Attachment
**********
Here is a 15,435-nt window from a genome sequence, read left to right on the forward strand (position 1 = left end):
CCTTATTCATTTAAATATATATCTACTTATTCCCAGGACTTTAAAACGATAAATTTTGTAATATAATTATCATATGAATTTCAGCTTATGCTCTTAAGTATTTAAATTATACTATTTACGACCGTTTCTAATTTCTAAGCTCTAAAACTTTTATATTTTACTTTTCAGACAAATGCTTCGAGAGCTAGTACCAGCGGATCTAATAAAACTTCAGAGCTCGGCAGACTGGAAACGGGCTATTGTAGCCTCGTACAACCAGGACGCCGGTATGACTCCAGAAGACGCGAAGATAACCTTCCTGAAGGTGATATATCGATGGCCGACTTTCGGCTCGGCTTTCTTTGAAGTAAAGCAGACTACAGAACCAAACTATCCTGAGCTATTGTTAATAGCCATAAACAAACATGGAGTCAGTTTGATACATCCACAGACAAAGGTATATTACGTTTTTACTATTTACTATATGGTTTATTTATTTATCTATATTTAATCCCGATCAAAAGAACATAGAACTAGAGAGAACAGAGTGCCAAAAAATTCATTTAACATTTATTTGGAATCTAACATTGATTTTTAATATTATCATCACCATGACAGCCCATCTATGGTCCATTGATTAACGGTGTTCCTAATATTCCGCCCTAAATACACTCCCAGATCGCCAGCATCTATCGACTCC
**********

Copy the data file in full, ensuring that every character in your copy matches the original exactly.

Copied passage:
Here is a 15,435-nt window from a genome sequence, read left to right on the forward strand (position 1 = left end):
CCTTATTCATTTAAATATATATCTACTTATTCCCAGGACTTTAAAACGATAAATTTTGTAATATAATTATCATATGAATTTCAGCTTATGCTCTTAAGTATTTAAATTATACTATTTACGACCGTTTCTAATTTCTAAGCTCTAAAACTTTTATATTTTACTTTTCAGACAAATGCTTCGAGAGCTAGTACCAGCGGATCTAATAAAACTTCAGAGCTCGGCAGACTGGAAACGGGCTATTGTAGCCTCGTACAACCAGGACGCCGGTATGACTCCAGAAGACGCGAAGATAACCTTCCTGAAGGTGATATATCGATGGCCGACTTTCGGCTCGGCTTTCTTTGAAGTAAAGCAGACTACAGAACCAAACTATCCTGAGCTATTGTTAATAGCCATAAACAAACATGGAGTCAGTTTGATACATCCACAGACAAAGGTATATTACGTTTTTACTATTTACTATATGGTTTATTTATTTATCTATATTTAATCCCGATCAAAAGAACATAGAACTAGAGAGAACAGAGTGCCAAAAAATTCATTTAACATTTATTTGGAATCTAACATTGATTTTTAATATTATCATCACCATGACAGCCCATCTATGGTCCATTGATTAACGGTGTTCCTAATATTCCGCCCTAAATACACTCCCAGATCGCCAGCATCTATCGACTCC